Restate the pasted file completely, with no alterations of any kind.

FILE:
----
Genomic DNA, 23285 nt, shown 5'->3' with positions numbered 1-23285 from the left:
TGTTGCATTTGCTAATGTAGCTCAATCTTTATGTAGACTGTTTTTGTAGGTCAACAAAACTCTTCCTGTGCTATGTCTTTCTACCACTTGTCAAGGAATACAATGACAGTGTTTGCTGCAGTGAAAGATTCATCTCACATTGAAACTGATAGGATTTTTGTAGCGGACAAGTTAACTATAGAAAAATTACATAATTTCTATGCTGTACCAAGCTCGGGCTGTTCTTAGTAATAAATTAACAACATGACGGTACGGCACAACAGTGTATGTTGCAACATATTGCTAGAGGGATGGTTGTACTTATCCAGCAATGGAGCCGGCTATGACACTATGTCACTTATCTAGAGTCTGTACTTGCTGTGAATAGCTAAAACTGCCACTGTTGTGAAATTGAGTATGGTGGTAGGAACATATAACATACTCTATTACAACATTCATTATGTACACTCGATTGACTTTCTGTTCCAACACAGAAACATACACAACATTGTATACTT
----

Genomic DNA, 23285 nt, shown 5'->3' with positions numbered 1-23285 from the left:
TGTTGCATTTGCTAATGTAGCTCAATCTTTATGTAGACTGTTTTTGTAGGTCAACAAAACTCTTCCTGTGCTATGTCTTTCTACCACTTGTCAAGGAATACAATGACAGTGTTTGCTGCAGTGAAAGATTCATCTCACATTGAAACTGATAGGATTTTTGTAGCGGACAAGTTAACTATAGAAAAATTACATAATTTCTATGCTGTACCAAGCTCGGGCTGTTCTTAGTAATAAATTAACAACATGACGGTACGGCACAACAGTGTATGTTGCAACATATTGCTAGAGGGATGGTTGTACTTATCCAGCAATGGAGCCGGCTATGACACTATGTCACTTATCTAGAGTCTGTACTTGCTGTGAATAGCTAAAACTGCCACTGTTGTGAAATTGAGTATGGTGGTAGGAACATATAACATACTCTATTACAACATTCATTATGTACACTCGATTGACTTTCTGTTCCAACACAGAAACATACACAACATTGTATACTT